Livonia (Estonia and Latvia)

by Jodocus Hondius Jr., Gerard Mercator

Detail

Date of first edition:  1595 (made by Gerard Mercator)

Date of this map: 1623 (published by Henricus Hondius)

Dimensions (not including margins): 36,5 x 46,5 cm

Dimensions (including margins): 46,7 x 56,9

Condition: Very good. Original colouring. Centre fold as published. Strong paper and wide margins.

Condition rating: A+

Verso: text in Latin

Map reference: Van der Krogt 1, 1710:1A.

From: Gerardi Mercatoris – Atlas sive Cosmographicae Meditationes de Fabrica Mundi et Fabricati Figura. Sumptibus & typis aeneis Henrici Hondij, Amsterodami An. D. 1623. Latin edition. Van der Krogt 1, 1:105, page 95-96

 

 

Item number:
41020
Region:
Europe
Scandinavia, Iceland & Baltics
Categories:
Recent Additions
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Livonia: lost in history

“Lyflandt” refers to the Livonians who lived around the Gulf of Riga. Their territory, Livonia, more or less corresponds with Estonia and Latvia. This area was early 13th century violently Christianized by the Livonian Brothers of the Sword. The history of this region is marked by numerous wars, both internally and externally, with changing rulers. Between 1416 and 1561 Livonian Confederation was a loose confederation. After the Livonian War (1558-1582) which ended in Russian defeat, the area was divided among the victors: Estonia, the northern part became a Swedish duchy. Denmark kept the island Osel. The rest came under the Polish-Lithuanian Commonwealth. The coloring of this map incorrectly suggests a former administrative unit. The borders with Russia and Lithuania have remained stable over the centuries. The Livonians were gradually “absorbed” by the Latvians; the Livonian language also disappeared. The former major cities Revel (Tallinn) and Riga are the current capitals of Estonia and Latvia.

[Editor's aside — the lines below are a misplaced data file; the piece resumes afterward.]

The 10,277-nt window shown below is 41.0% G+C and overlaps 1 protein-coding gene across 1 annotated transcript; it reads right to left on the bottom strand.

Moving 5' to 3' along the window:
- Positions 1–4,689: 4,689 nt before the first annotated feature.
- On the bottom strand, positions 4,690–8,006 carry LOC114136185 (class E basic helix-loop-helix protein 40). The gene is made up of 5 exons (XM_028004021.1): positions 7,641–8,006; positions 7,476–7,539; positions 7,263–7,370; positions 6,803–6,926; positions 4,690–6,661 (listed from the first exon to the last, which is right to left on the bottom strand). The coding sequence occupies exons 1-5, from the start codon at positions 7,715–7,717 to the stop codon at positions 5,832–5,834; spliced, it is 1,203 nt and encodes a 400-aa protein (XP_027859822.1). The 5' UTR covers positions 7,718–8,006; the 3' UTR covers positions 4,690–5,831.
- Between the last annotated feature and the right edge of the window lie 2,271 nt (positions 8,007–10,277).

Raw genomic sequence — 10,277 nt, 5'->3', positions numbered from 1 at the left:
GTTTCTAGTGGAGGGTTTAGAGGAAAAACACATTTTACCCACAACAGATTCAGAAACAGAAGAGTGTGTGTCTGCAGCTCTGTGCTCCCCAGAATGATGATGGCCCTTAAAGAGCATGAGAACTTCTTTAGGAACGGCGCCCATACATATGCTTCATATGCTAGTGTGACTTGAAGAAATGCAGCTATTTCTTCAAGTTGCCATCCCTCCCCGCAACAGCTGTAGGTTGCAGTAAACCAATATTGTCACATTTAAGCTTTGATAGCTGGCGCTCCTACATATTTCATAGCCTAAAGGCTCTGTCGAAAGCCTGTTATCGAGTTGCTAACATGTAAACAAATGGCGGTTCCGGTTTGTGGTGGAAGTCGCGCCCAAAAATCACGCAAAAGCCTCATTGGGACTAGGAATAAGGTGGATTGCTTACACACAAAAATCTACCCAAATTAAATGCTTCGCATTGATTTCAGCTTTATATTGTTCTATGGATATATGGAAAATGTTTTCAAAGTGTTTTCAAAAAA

At the edges of the map one notices Stockholm (top left) and Memel (now Klaipeda; bottom of frame)). The large Lake Peipus to the east now forms the border between Estonia and Russia. Mercator included this map (scale 1: 700,000) to his atlas of 1595.

He based himself for information on David Chytraeus, a German historian.

This example comes from the French edition of Mercator-Hondius atlas from 1619 until 1628.  Then Henricus Hondius will replace it by a newer version. Reduced maps of this region can be found in the Atlas minor by Hondius-Janssonius and in the Atlas of Cloppenburgh. Already in 1573 had Ortelius produced a smaller map of this area in his Theatrum Orbis Terrarum. Later Janssonius and Blaeu will issue a folio map of Livonia.

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